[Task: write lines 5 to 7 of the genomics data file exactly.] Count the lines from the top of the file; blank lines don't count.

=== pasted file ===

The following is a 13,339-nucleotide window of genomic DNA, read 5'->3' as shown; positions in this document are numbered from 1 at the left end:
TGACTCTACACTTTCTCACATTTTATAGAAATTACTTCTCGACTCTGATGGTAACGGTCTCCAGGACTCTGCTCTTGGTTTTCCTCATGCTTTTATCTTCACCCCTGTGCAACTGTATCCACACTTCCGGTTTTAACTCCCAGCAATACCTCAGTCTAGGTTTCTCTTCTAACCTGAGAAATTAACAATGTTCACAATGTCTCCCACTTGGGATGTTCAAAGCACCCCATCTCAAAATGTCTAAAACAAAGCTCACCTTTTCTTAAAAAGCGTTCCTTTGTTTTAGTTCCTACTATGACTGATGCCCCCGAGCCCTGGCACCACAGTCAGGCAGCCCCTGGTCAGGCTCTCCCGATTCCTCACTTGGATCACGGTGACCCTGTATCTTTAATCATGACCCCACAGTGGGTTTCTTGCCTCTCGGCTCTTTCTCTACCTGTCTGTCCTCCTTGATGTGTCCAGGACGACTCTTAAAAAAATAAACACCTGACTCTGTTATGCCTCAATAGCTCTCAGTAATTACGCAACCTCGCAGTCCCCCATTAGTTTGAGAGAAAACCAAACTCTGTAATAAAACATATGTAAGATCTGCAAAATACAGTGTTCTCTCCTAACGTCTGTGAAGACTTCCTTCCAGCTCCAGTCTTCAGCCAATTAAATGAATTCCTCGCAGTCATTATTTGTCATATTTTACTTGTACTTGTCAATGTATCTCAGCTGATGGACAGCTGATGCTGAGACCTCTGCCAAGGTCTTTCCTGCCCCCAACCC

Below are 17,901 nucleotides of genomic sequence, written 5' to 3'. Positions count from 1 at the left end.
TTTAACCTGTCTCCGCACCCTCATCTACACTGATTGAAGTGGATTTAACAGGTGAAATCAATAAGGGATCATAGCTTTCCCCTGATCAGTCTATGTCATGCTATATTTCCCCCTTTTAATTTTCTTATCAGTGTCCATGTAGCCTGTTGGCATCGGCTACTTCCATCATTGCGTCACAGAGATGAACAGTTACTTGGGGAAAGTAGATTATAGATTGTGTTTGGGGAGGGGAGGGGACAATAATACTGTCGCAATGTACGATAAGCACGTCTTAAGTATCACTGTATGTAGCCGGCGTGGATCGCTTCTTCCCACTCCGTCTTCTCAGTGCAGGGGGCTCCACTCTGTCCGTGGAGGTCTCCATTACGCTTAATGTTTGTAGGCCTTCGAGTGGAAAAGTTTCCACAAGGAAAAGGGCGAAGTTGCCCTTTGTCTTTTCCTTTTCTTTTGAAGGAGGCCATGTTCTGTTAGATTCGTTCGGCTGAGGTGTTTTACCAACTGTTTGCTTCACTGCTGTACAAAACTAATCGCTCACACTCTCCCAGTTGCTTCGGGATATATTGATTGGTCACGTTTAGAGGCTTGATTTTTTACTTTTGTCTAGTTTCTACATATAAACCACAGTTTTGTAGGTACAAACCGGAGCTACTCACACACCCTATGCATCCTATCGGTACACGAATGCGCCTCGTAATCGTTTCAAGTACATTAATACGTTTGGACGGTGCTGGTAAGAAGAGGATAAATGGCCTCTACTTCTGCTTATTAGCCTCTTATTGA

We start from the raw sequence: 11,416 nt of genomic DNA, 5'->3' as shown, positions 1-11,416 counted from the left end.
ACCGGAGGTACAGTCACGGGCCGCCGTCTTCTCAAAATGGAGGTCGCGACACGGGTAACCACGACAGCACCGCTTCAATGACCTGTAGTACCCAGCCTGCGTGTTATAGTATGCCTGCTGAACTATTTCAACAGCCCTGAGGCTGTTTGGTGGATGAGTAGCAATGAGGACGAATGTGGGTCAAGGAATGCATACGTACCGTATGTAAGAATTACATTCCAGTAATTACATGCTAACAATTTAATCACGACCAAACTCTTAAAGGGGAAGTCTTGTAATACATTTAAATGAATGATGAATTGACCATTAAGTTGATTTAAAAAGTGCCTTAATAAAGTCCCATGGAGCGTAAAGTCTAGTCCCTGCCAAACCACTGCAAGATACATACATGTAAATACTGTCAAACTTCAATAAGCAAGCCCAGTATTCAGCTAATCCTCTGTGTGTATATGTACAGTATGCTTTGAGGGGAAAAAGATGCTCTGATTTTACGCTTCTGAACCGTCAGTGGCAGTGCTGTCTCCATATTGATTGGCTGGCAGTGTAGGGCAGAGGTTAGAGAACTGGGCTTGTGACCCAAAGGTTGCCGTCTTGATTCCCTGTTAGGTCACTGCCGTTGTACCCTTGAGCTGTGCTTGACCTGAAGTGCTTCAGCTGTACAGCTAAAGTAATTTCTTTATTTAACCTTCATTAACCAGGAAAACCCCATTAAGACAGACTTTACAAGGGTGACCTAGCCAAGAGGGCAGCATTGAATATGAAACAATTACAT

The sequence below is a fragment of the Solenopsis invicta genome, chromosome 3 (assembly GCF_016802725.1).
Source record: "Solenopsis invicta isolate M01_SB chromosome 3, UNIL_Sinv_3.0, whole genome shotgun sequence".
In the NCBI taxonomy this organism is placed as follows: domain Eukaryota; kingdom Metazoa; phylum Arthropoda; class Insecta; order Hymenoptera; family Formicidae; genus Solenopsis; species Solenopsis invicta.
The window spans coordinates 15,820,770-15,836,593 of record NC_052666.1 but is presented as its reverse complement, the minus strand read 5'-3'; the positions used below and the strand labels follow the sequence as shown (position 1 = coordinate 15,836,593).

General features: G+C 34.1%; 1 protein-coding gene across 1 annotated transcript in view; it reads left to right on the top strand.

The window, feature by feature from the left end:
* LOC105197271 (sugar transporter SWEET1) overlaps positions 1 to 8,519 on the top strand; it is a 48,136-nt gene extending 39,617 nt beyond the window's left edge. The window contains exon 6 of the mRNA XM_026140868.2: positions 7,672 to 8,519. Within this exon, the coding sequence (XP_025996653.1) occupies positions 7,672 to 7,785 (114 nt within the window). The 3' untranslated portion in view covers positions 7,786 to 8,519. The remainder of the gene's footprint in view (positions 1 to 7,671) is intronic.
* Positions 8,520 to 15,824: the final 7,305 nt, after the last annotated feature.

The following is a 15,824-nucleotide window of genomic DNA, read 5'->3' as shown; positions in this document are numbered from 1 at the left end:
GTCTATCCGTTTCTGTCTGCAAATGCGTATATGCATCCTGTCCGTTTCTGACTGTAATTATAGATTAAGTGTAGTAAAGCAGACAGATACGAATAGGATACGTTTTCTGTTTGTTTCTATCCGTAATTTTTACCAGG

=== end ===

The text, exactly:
We start from the raw sequence: 11,416 nt of genomic DNA, 5'->3' as shown, positions 1-11,416 counted from the left end.
ACCGGAGGTACAGTCACGGGCCGCCGTCTTCTCAAAATGGAGGTCGCGACACGGGTAACCACGACAGCACCGCTTCAATGACCTGTAGTACCCAGCCTGCGTGTTATAGTATGCCTGCTGAACTATTTCAACAGCCCTGAGGCTGTTTGGTGGATGAGTAGCAATGAGGACGAATGTGGGTCAAGGAATGCATACGTACCGTATGTAAGAATTACATTCCAGTAATTACATGCTAACAATTTAATCACGACCAAACTCTTAAAGGGGAAGTCTTGTAATACATTTAAATGAATGATGAATTGACCATTAAGTTGATTTAAAAAGTGCCTTAATAAAGTCCCATGGAGCGTAAAGTCTAGTCCCTGCCAAACCACTGCAAGATACATACATGTAAATACTGTCAAACTTCAATAAGCAAGCCCAGTATTCAGCTAATCCTCTGTGTGTATATGTACAGTATGCTTTGAGGGGAAAAAGATGCTCTGATTTTACGCTTCTGAACCGTCAGTGGCAGTGCTGTCTCCATATTGATTGGCTGGCAGTGTAGGGCAGAGGTTAGAGAACTGGGCTTGTGACCCAAAGGTTGCCGTCTTGATTCCCTGTTAGGTCACTGCCGTTGTACCCTTGAGCTGTGCTTGACCTGAAGTGCTTCAGCTGTACAGCTAAAGTAATTTCTTTATTTAACCTTCATTAACCAGGAAAACCCCATTAAGACAGACTTTACAAGGGTGACCTAGCCAAGAGGGCAGCATTGAATATGAAACAATTACAT

The sequence below is a fragment of the Solenopsis invicta genome, chromosome 3 (assembly GCF_016802725.1).